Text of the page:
How I Think Affects What I Do

Blog Post created by dr_hays on Sep 21, 2016

Some people smoke because they have a craving – like after a meal, or when riding in the car.  For others, cravings are triggered by being around other smokers, or after they have completed a task because smoking has been paired with reward or relaxation.  The intensity and frequency of cravings fade over time as those situations become decoupled from smoking; however ways of thinking, in particular irrational thinking or negative self-talk can make momentary triggers to smoke stronger and more urgent. 

Negative self-talk can be characterized as very pervasive, firmly engrained messages that we have been telling ourselves for a very long time – such as “I should never make a mistake”, or “If she doesn’t acknowledge me,  I must have done something wrong”. Some common examples of irrational thinking that pertain to someone trying to quit smoking may be “I can’t get through this without a cigarette”, or “If I were strong, I wouldn’t need to rely on nicotine replacement”. Thoughts can truly jeopardize someone’s ability to quit smoking.  Obviously, if you are telling yourself that you can’t do something without a cigarette, it will make it that much more difficult to attempt the task without smoking.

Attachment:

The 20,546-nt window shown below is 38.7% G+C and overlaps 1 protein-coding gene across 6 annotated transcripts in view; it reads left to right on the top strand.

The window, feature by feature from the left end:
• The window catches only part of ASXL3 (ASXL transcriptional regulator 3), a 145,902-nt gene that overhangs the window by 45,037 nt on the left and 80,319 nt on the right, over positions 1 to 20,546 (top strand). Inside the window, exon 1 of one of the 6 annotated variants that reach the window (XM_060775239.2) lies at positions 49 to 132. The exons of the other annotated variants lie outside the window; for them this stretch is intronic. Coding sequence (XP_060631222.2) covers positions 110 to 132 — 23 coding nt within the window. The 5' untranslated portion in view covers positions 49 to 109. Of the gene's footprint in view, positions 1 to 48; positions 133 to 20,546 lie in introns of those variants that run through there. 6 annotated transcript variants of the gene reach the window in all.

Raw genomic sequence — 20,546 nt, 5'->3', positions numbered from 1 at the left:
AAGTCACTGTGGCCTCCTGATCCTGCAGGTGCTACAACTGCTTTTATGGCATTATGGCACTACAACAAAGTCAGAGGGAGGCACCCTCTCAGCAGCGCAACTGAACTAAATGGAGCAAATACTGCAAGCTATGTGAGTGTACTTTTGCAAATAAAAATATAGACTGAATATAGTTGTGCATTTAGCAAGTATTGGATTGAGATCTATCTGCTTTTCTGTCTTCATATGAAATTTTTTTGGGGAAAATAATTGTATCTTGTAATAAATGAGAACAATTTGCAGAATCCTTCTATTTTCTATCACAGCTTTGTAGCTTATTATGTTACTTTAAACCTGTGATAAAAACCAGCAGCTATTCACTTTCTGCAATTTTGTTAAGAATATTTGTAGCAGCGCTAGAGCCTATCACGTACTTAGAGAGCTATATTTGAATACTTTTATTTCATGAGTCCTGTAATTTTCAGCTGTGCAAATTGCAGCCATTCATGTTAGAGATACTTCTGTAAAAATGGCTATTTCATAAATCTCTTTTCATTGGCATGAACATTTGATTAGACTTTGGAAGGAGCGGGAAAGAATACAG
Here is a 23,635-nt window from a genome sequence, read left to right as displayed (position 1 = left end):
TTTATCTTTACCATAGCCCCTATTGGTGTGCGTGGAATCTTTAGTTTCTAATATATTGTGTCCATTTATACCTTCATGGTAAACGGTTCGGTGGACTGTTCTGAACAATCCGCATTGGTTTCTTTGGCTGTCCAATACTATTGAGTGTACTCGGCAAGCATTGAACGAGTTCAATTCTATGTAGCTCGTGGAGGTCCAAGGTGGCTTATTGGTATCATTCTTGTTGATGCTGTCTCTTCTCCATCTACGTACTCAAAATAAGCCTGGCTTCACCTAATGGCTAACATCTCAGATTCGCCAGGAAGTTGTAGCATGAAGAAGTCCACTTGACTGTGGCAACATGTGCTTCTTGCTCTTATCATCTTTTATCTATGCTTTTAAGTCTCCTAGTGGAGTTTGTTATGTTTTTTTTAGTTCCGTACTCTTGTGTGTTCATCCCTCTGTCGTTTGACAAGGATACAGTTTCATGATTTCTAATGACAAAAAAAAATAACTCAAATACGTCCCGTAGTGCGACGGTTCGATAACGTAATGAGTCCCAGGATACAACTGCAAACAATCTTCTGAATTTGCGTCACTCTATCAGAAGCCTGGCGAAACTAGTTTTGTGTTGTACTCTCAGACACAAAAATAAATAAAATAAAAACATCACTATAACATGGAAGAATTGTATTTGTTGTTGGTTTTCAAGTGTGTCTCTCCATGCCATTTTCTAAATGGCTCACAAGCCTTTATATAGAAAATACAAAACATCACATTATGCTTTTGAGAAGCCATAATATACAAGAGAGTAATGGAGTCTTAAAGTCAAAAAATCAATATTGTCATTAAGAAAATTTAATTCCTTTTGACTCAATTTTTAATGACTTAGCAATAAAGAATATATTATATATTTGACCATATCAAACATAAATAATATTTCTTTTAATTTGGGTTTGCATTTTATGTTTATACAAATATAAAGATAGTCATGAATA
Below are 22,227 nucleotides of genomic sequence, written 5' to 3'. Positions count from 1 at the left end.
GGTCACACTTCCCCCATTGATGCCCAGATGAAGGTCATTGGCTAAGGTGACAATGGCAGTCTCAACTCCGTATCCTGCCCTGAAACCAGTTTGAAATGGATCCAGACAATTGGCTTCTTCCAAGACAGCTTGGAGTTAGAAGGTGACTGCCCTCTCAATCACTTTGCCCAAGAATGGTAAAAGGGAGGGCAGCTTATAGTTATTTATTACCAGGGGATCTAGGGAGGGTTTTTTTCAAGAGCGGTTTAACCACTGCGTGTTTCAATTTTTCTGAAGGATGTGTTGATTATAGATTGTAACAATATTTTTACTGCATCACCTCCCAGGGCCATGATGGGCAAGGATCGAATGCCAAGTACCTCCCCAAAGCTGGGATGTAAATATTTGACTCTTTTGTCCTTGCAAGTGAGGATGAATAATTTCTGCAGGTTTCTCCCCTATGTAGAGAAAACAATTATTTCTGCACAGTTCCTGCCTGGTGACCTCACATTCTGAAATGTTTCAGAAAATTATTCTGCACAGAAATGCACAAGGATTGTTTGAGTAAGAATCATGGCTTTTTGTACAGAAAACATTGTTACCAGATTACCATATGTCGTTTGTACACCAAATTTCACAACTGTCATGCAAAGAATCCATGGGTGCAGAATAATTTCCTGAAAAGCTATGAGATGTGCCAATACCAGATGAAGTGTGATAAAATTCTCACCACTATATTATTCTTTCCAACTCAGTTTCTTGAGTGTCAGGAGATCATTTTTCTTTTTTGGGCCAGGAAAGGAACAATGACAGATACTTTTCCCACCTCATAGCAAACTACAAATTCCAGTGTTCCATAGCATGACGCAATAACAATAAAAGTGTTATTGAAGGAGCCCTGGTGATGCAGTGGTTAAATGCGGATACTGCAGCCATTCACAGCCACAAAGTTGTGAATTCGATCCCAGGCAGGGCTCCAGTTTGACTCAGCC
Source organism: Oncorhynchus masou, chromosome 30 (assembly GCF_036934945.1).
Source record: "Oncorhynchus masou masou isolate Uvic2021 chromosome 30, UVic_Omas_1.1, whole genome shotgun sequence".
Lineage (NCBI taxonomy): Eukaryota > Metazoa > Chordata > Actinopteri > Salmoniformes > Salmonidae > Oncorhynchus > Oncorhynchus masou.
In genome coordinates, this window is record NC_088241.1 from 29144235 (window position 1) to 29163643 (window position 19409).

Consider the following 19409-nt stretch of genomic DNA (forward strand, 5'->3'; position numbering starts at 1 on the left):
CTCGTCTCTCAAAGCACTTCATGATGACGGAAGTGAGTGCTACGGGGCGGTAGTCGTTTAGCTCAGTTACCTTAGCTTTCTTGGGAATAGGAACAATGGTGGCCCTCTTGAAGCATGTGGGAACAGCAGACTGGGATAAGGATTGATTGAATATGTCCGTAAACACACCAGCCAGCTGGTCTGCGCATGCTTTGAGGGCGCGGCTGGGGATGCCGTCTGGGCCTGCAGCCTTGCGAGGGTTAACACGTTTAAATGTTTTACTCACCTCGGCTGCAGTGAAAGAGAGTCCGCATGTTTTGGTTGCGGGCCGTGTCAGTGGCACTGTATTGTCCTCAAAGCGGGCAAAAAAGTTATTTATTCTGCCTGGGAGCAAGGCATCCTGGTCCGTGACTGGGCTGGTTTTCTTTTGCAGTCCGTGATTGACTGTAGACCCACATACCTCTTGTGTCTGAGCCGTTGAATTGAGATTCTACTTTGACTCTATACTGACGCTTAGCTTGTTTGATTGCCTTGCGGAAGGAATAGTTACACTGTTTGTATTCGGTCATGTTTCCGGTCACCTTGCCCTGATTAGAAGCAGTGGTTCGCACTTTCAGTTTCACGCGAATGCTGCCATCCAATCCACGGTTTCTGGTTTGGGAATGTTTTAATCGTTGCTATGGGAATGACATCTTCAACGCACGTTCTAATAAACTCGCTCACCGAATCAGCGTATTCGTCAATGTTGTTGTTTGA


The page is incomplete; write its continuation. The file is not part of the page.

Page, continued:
To become more aware of your own self-talk, the A. B. C. model from Albert Ellis’ Rational Emotive Therapy provides a recipe to recognize irrational thinking, begin to debate objectively these thoughts, and finally turn them into more positive thinking patterns.

The model entails: A – the Activating Event that triggers the negative self-talk, B- the Belief or thought you have about the activating event, C- the Consequence of this belief: what you do because of this belief, D – the Debate you have regarding the accuracy of the thought as you consider information to the contrary, and E – the Exciting New Conclusion you have arrived at regarding the negative thought or belief.

An example might look like this:

 A: Activating Event:  You are at a party with some friends, and you are having trouble mixing with the people there.

B: Belief or Irrational Thought: “I cannot socialize without a cigarette”.

C: Consequence: You might reach for a cigarette to relieve some of the anxiety you are feeling.

D: Debate the Belief/Thought:  Then you remember the time you went to your neighbor’s anniversary party (at their house where you can’t smoke), and found you were so busy talking with everyone, that it didn’t bother you not to be smoking!

E: Exciting New Conclusion: I am able to socialize without a cigarette – let’s try this again!

So next time you find yourself struggling with a particular trigger or urge to smoke, consider if rather than being behavioral, it is really based more on a negative self-talk pattern.  By beginning to challenge such thoughts objectively, you may find the real key to your ultimate success in being able to quit smoking for good!